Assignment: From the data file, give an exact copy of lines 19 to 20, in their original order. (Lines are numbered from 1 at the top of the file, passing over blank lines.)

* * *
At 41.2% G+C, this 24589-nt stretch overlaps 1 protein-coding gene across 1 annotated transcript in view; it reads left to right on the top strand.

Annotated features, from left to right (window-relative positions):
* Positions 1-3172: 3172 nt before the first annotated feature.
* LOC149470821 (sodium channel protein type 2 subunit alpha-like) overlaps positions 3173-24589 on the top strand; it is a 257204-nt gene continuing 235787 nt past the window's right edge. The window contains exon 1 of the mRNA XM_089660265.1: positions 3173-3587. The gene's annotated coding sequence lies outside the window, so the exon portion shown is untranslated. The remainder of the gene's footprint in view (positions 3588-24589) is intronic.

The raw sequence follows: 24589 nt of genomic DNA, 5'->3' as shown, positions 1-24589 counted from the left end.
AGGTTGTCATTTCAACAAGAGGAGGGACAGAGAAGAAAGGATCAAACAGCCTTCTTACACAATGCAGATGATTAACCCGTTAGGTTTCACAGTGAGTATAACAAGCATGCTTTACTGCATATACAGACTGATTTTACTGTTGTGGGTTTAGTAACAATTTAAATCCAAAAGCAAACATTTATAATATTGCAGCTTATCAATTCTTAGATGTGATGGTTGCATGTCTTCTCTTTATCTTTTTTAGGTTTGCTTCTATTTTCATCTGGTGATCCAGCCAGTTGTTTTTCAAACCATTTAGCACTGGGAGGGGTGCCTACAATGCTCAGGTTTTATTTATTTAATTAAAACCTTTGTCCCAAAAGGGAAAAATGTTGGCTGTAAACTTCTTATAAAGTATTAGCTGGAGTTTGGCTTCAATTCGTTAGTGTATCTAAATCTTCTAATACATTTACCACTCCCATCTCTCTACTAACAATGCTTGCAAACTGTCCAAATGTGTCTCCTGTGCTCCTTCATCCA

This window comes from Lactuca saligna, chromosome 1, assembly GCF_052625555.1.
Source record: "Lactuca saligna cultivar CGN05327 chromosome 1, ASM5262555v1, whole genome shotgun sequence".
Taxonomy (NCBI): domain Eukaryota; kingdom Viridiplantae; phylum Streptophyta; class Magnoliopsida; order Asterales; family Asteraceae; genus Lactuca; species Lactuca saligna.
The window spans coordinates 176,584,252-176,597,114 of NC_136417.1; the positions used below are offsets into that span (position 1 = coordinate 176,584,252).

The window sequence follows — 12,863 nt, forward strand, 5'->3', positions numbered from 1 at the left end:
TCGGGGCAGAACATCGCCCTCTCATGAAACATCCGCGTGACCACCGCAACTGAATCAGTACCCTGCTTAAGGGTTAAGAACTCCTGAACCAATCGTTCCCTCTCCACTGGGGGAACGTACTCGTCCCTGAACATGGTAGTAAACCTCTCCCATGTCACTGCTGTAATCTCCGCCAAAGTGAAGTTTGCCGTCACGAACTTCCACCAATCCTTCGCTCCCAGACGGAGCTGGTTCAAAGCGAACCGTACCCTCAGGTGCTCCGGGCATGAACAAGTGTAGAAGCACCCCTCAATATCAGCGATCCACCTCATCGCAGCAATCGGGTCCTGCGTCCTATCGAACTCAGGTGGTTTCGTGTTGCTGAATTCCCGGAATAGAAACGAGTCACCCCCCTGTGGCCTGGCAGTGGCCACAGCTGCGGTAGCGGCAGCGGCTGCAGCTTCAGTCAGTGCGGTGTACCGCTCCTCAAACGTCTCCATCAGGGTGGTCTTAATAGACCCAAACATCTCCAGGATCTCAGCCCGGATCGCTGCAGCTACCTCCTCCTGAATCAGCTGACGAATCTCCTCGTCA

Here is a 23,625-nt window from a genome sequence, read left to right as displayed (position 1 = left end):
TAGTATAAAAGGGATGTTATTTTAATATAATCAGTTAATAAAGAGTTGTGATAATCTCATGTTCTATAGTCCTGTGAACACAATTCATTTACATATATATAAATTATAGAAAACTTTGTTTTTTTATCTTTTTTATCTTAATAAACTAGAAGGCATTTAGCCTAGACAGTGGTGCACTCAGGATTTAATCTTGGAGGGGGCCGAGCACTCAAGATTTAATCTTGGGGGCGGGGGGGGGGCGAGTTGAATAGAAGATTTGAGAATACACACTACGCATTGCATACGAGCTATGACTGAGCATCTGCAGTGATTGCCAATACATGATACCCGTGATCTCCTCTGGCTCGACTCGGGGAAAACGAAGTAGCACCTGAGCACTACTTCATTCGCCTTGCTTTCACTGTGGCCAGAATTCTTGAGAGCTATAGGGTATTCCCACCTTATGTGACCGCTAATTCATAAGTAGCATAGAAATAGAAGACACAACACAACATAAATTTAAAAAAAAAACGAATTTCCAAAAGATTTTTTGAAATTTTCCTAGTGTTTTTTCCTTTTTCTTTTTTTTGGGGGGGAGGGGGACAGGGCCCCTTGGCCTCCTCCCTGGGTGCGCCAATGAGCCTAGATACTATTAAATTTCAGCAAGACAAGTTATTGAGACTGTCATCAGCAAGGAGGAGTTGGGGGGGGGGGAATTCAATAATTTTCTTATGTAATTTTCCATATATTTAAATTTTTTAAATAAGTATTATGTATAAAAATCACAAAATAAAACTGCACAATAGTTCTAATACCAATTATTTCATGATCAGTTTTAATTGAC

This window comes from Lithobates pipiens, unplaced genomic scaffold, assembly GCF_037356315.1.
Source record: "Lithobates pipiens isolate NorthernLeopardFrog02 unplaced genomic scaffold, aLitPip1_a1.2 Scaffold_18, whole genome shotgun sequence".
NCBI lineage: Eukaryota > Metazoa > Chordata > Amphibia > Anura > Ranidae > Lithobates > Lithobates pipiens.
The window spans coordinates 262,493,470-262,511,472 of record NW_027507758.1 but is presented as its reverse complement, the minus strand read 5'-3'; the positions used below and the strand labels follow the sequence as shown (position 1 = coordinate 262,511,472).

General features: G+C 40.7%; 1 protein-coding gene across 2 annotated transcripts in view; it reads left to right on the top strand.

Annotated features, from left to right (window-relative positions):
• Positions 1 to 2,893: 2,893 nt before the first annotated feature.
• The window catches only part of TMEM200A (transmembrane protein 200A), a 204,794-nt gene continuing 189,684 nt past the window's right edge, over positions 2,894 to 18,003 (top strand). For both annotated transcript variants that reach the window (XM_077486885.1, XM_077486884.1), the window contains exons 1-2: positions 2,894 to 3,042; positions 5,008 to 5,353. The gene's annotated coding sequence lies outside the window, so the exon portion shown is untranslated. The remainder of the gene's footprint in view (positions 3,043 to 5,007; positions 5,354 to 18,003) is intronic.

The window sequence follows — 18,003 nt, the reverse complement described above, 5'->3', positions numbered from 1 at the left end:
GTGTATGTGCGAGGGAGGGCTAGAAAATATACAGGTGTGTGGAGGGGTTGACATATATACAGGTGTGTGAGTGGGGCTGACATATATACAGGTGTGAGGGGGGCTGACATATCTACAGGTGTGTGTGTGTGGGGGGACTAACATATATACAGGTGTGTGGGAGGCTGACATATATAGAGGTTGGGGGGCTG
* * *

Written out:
General features: G+C 40.7%; 1 protein-coding gene across 2 annotated transcripts in view; it reads left to right on the top strand.

Annotated features, from left to right (window-relative positions):